"THE DEADLIEST, COSTLIEST, AND MOST INTENSE UNITED STATES HURRICANES FROM 1900 TO 2000". Atlantic Oceanographic and Meteorological Laboratory. Retrieved 2008-12-23. Typhoon Ophelia Record: Had a 5000 mi traveling

Oded Schramm

Oded Schramm was an Israeli-American mathematician known for the invention of the Schramm–Loewner evolution and for working at the intersection of conformal field theory and probability theory. Schramm was born in Jerusalem, his father, Michael Schramm, was a biochemistry professor at the Hebrew University of Jerusalem. He attended Hebrew University, where he received his bachelor's degree in mathematics and computer science in 1986 and his master's degree in 1987, under the supervision of Gil Kalai, he received his Ph. D. from Princeton University in 1990 under the supervision of William Thurston. After receiving his doctorate, he worked for two years at the University of California, San Diego, had a permanent position at the Weizmann Institute from 1992 to 1999. In 1999 he moved to the Theory Group at Microsoft Research in Redmond, where he remained for the rest of his life, he and his wife had two children and Pele. On September 1, 2008, Schramm fell to his death while solo climbing Guye Peak, north of Snoqualmie Pass in Washington.

A constant theme in Schramm's research was the exploration of relations between discrete models and their continuous scaling limits, which for a number of models turn out to be conformally invariant. Schramm's most significant contribution was the invention of Schramm–Loewner evolution, a tool which has paved the way for mathematical proofs of conjectured scaling limit relations on models from statistical mechanics such as self-avoiding random walk and percolation; this technique has had a profound impact on the field. It has been recognized by many awards to Schramm and others, including a Fields Medal to Wendelin Werner, one of Schramm's principal collaborators, along with Gregory Lawler; the New York Times wrote in his obituary: If Dr. Schramm had been born three weeks and a day he would certainly have been one of the winners of the Fields Medal the highest honor in mathematics, in 2002. Schramm's doctorate was in complex analysis, but he made contributions in many other areas of pure mathematics, although self-taught in those areas.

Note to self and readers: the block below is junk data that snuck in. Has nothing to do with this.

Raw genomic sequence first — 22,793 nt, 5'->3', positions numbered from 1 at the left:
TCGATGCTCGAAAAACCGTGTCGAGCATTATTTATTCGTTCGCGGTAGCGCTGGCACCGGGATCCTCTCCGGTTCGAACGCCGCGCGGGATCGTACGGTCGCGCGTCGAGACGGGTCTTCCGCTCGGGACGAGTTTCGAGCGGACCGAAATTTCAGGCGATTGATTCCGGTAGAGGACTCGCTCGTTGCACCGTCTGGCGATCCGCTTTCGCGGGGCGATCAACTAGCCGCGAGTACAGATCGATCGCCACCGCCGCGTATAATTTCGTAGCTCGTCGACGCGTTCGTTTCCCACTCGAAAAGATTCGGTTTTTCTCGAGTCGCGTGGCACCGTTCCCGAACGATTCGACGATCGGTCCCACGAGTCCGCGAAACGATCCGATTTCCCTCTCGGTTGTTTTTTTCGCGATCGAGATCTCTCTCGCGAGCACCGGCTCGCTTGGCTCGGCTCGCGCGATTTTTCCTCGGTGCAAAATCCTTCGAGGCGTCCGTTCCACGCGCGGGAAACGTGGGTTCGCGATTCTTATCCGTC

He would prove a result by himself before reading the literature to obtain an appropriate credit. His proof was original or more elegant than the original. Besides conformally invariant planar processes and SLE, he made fundamental contributions to several topics: Circle packings and discrete conformal geometry. Embeddings of Gromov hyperbolic spaces. Percolation and minimal spanning trees and forests, harmonic functions on Cayley graphs of infinite finitely generated groups and the hyperbolic plane. Limits of sequences of finite graphs. Noise sensitivity of Boolean functions, with applications to dynamical percolation. Random turn the infinity Laplacian equation. Random permutations. Erdős Prize Salem Prize Clay Research Award, for his work in combining analytic power with geometric insight in the field of random walks and probability theory in general for formulating stochastic Loewner evolution, his work opens new reinvigorates research in these fields. Loève Prize Henri Poincaré Prize, For his contributions to discrete conformal geometry, where he discovered new classes of circle patterns described by integrable systems and proved the ultimate results on convergence to the corresponding conformal mappings, for the discovery of the Stochastic Loewner Process as a candidate for scaling limits in two dimensional statistical mechanics.

SIAM George Pólya Prize, with Gregory Lawler and Wendelin Werner, for groundbreaking work on the development and application of stochastic Loewner evolution. Of particular note is the rigorous establishment of the existence and conformal invariance of critical scaling limits of a number of 2D lattice models arising in statistical physics. Ostrowski Prize Elected in 2008 as a foreign member of the Royal Swedish Academy of Sciences. Schramm, Oded, "Scaling limits of loop-erased random walks and uniform spanning trees", Israel Journal of Mathematics, 118: 221–288, arXiv:math. PR/9904022, doi:10.1007/BF02803524, MR 1776084. Schramm's paper introducing the Schramm–Loewner evolution. Schramm, Oded, "Conformally invariant scaling limits: an overview and a collection of problems", International Congress of Mathematicians. Vol. I, Eur. Math. Soc. Zürich, pp. 513–543, arXiv:math/0602151, Bibcode:2006math......2151S, doi:10.4171/022-1/20, ISBN 978-3-03719-022-7, MR 2334202 Schramm, Benjamini, Itai. Conformally Invariant Scaling Limits and SLE, MSRI presentation by Oded Schramm, May 2001.

Terence Tao, "Oded Schramm". Publication list Oded Schramm at the Mathematics Genealogy Project Oded Schramm Memorial page Oded Schramm Memorial blog Oded Schramm Memorial Workshop – August 30–31, 2009 at Microsoft Research Oded Schramm obituary in the IMS Bulletin O'Connor, John J..